If you weren't blessed by the grace of God to be from the South, you may often wonder what some of us southerners are saying when we use certain words, phrases, expressions, or colloquialisms. You might even wish to learn some of these for yourself so that you can practice and speak southern whenever you find yourself traveling to or within the South, or actually moving to and living within the South. Well, this little article will define and describe some of the key words and phrases that many southerners use in conversation. By incorporating some of these words and phrases, you'll be on your way to speaking southern like a southerner. But whatever you do, don't try to learn southern speech from what you hear on television or see in the movies!

Some Ground Rules for Speaking Southern

Many southerners, compared with some other parts of the U.S., tend to speak slightly slower. So don't be impatient for heaven's sake. Know that some words gain additional syllables, while others may lose a syllable or two. This is important to produce the famed southern drawl. Also remember that there are different types of southern accents depending upon the sub-region within the South. There isn't just one southern accent. And know that sometimes for words ending in "-ing", some southerners don't pronounce the "g" and the word sounds like it just ends with "-in'"; and some people add an "a" to the beginning of a word ending in "-ing" ("I'm a'goin' to the store."). Finally, some southerners also drop the final -r off of words, but this also depends on the area of the South.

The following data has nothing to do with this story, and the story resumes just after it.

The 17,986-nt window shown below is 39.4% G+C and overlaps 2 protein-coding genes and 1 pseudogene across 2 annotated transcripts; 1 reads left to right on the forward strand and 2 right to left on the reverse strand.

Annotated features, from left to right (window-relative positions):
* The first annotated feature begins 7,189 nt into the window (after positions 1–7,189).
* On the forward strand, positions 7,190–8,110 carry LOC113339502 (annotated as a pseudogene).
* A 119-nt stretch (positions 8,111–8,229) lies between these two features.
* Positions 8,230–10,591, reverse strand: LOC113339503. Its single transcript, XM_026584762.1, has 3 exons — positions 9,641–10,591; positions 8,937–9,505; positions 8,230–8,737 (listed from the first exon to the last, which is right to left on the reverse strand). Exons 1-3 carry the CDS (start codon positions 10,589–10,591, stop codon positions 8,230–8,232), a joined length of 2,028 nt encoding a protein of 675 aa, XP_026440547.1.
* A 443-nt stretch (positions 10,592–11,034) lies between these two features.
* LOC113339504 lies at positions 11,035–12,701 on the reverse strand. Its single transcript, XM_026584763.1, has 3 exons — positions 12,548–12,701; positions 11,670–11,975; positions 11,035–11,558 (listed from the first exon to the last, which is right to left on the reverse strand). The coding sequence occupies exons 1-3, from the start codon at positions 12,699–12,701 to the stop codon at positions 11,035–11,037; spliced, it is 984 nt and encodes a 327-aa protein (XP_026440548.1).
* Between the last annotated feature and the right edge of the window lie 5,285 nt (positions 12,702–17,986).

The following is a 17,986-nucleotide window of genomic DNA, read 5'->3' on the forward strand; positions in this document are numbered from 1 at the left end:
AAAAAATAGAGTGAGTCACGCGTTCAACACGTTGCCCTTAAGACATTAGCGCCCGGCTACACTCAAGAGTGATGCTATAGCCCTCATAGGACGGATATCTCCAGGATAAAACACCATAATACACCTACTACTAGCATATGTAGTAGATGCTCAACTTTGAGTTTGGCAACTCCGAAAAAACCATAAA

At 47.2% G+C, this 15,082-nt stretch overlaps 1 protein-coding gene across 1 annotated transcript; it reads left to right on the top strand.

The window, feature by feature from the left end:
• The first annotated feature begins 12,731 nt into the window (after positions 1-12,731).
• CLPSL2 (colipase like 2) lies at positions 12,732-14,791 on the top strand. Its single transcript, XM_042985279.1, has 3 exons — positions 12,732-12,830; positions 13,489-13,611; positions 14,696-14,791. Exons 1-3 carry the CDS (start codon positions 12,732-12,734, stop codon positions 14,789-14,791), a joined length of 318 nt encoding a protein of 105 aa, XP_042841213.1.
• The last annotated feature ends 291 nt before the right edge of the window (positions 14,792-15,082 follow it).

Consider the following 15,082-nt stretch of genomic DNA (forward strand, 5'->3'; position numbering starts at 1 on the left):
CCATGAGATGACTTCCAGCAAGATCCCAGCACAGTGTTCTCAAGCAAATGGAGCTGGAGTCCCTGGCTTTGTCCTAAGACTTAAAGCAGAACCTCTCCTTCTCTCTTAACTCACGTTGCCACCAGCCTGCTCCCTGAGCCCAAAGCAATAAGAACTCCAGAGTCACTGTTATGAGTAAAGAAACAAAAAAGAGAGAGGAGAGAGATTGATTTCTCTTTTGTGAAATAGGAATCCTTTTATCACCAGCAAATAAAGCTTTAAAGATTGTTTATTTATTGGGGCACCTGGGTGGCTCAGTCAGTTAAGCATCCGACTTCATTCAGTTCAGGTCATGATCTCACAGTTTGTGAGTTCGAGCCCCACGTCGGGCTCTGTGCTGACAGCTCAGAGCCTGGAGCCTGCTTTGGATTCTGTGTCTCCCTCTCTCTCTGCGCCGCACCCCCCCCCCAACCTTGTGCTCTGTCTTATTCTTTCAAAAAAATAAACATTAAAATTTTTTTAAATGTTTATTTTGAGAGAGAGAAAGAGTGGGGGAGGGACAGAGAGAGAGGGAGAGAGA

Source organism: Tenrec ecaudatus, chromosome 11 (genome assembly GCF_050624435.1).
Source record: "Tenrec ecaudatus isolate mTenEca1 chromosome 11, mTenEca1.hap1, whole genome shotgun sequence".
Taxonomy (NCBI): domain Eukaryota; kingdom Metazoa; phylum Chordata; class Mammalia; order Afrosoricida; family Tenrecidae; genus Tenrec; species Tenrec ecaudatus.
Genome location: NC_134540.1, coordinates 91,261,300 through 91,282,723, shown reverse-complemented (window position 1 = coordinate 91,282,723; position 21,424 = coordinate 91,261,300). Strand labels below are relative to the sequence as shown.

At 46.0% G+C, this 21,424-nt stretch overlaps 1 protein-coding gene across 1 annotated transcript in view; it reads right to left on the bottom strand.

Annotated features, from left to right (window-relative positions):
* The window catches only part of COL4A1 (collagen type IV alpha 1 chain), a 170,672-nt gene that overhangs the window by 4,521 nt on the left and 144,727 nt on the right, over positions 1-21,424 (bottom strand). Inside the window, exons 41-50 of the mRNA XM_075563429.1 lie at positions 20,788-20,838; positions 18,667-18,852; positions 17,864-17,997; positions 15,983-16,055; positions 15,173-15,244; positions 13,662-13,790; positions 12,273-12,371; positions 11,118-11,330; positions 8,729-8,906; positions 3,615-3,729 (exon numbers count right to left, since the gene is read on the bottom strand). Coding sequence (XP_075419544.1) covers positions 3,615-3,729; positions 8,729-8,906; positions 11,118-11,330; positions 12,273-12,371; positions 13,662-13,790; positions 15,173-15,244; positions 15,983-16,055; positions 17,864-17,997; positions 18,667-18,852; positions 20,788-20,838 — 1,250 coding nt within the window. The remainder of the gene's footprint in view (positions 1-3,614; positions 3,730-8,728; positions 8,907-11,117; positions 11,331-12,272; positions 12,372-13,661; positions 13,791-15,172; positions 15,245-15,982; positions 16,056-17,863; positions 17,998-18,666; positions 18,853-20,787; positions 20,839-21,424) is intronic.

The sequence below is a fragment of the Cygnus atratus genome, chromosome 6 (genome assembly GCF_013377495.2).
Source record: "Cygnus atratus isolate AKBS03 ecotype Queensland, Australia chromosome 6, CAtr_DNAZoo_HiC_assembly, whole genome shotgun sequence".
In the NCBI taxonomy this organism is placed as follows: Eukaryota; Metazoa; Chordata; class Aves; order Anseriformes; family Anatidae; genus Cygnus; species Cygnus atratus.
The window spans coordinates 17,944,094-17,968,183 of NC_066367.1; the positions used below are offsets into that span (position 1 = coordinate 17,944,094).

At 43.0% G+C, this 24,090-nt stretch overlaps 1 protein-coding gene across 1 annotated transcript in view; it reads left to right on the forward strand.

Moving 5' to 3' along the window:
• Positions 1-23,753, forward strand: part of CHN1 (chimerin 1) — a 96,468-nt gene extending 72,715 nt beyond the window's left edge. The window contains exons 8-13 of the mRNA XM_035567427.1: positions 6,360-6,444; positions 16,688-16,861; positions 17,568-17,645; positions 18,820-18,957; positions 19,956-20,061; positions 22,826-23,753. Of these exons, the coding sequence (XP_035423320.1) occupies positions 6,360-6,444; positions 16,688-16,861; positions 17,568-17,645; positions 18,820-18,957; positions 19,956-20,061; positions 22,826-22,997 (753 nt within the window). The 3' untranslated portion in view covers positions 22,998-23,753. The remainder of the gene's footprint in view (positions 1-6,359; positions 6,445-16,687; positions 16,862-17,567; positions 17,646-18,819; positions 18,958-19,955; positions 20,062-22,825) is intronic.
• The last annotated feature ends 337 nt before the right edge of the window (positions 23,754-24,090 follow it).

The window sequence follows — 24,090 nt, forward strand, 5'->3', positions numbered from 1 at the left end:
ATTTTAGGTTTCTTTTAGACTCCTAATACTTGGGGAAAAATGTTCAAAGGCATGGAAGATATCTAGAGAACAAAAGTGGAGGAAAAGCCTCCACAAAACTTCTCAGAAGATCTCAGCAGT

Most important: Say "y'all" a lot! Use it all the time. "Y'all" means "you all" or "all of you". And for goodness' sake, never say "you guys".

Don't forget to say "please", "thank you", "yes sir" and "yes ma'am" at the appropriate times. Cultivate good manners.

Useful Southern Words

Use the following words in your everyday speech and conversations (southern words are on the left):

-howdy = hello, hey there. "Howdy, y'all".
-yonder = over there. "I'm goin' over yonder."
-fixin' = about to or going to. "I'm fixin' to get somethin' to eat."
-dinner = lunch, mid-day meal.
-supper = evening meal.
-dadgummit = darn! (dammit!). "I burned the fried green tomatahs, dadgummit!"
-doggone (doggonit) = darn! (same as dadgummit).
-nearabout = almost. "I nearabout burned the fried green tomatahs."
-heap = a large quantity. "He's in a heap of trouble."
-ornery = having an irritable disposition. "She's just plain ornery."
-tote = carry.
-piddlin' = small or inferior; or to waste time. "I've just been piddlin' around here waitin' for y'all to get here so we can go eat supper."
-reckon = to regard or to think of as. "I reckon we can go eat now."
-right = very, quite. "It's right near time to eat now." "I'm right tired."
-rile = to make angry or to agitate. "I got all riled up after I burnt those fried green tomatahs."
-skedaddle = to scatter, to run. "Y'all skedaddle on out of here."

-tarnation = used to indicate shock, surprise, or displeasure. "What in tarnation is goin' on around here?"
-uppity = snobby, conceited. "Those new neighbors are a little uppity."
-Yankee = someone from the north.
-snowbird = A Yankee who vacations in the mild climate of the South during the winter to get away from the ice, snow and cold up north.
-best = a word thrown into a negative statement. "You best not talk to strangers."
-haint = ghost.
-youngins or younguns = young people, youths. "All you youngins go play outside."